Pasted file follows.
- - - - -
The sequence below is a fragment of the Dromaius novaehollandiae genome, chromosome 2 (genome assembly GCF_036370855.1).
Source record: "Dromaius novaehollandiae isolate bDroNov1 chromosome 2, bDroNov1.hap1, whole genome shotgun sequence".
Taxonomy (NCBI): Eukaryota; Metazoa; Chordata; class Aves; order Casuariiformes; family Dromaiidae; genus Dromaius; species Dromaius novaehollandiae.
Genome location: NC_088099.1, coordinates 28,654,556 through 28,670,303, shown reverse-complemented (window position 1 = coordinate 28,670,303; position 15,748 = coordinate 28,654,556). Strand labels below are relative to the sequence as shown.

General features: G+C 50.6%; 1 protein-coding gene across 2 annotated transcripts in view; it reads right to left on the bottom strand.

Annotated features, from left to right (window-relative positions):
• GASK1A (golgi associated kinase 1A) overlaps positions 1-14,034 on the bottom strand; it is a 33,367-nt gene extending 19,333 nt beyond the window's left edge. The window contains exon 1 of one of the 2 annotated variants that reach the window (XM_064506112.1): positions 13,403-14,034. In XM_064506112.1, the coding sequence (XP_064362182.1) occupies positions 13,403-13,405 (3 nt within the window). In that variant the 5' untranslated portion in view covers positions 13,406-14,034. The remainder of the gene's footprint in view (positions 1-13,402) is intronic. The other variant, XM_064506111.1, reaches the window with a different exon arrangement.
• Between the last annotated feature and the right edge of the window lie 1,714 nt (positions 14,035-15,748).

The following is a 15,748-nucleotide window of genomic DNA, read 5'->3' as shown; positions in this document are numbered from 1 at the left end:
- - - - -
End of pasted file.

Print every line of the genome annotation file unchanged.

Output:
The sequence below is a fragment of the Dromaius novaehollandiae genome, chromosome 2 (genome assembly GCF_036370855.1).
Source record: "Dromaius novaehollandiae isolate bDroNov1 chromosome 2, bDroNov1.hap1, whole genome shotgun sequence".
Taxonomy (NCBI): Eukaryota; Metazoa; Chordata; class Aves; order Casuariiformes; family Dromaiidae; genus Dromaius; species Dromaius novaehollandiae.
Genome location: NC_088099.1, coordinates 28,654,556 through 28,670,303, shown reverse-complemented (window position 1 = coordinate 28,670,303; position 15,748 = coordinate 28,654,556). Strand labels below are relative to the sequence as shown.

General features: G+C 50.6%; 1 protein-coding gene across 2 annotated transcripts in view; it reads right to left on the bottom strand.

Annotated features, from left to right (window-relative positions):
• GASK1A (golgi associated kinase 1A) overlaps positions 1-14,034 on the bottom strand; it is a 33,367-nt gene extending 19,333 nt beyond the window's left edge. The window contains exon 1 of one of the 2 annotated variants that reach the window (XM_064506112.1): positions 13,403-14,034. In XM_064506112.1, the coding sequence (XP_064362182.1) occupies positions 13,403-13,405 (3 nt within the window). In that variant the 5' untranslated portion in view covers positions 13,406-14,034. The remainder of the gene's footprint in view (positions 1-13,402) is intronic. The other variant, XM_064506111.1, reaches the window with a different exon arrangement.
• Between the last annotated feature and the right edge of the window lie 1,714 nt (positions 14,035-15,748).

The following is a 15,748-nucleotide window of genomic DNA, read 5'->3' as shown; positions in this document are numbered from 1 at the left end: